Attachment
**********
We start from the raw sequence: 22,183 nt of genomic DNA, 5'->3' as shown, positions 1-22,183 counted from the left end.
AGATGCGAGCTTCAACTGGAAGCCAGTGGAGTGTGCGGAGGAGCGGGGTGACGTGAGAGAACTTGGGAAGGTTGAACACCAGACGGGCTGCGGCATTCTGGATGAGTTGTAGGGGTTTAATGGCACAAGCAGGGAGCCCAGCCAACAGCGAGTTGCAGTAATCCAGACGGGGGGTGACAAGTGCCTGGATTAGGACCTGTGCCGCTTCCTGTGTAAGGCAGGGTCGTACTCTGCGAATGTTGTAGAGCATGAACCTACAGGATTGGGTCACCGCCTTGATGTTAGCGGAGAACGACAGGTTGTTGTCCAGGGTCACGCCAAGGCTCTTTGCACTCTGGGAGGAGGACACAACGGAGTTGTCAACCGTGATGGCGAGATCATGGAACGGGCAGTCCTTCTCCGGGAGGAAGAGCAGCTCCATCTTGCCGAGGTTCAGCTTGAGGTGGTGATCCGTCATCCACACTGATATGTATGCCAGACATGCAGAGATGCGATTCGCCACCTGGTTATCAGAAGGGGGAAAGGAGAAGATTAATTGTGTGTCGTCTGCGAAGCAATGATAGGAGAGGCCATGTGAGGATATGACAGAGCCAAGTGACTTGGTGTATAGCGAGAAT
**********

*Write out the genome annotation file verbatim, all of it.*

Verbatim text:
We start from the raw sequence: 22,183 nt of genomic DNA, 5'->3' as shown, positions 1-22,183 counted from the left end.
AGATGCGAGCTTCAACTGGAAGCCAGTGGAGTGTGCGGAGGAGCGGGGTGACGTGAGAGAACTTGGGAAGGTTGAACACCAGACGGGCTGCGGCATTCTGGATGAGTTGTAGGGGTTTAATGGCACAAGCAGGGAGCCCAGCCAACAGCGAGTTGCAGTAATCCAGACGGGGGGTGACAAGTGCCTGGATTAGGACCTGTGCCGCTTCCTGTGTAAGGCAGGGTCGTACTCTGCGAATGTTGTAGAGCATGAACCTACAGGATTGGGTCACCGCCTTGATGTTAGCGGAGAACGACAGGTTGTTGTCCAGGGTCACGCCAAGGCTCTTTGCACTCTGGGAGGAGGACACAACGGAGTTGTCAACCGTGATGGCGAGATCATGGAACGGGCAGTCCTTCTCCGGGAGGAAGAGCAGCTCCATCTTGCCGAGGTTCAGCTTGAGGTGGTGATCCGTCATCCACACTGATATGTATGCCAGACATGCAGAGATGCGATTCGCCACCTGGTTATCAGAAGGGGGAAAGGAGAAGATTAATTGTGTGTCGTCTGCGAAGCAATGATAGGAGAGGCCATGTGAGGATATGACAGAGCCAAGTGACTTGGTGTATAGCGAGAAT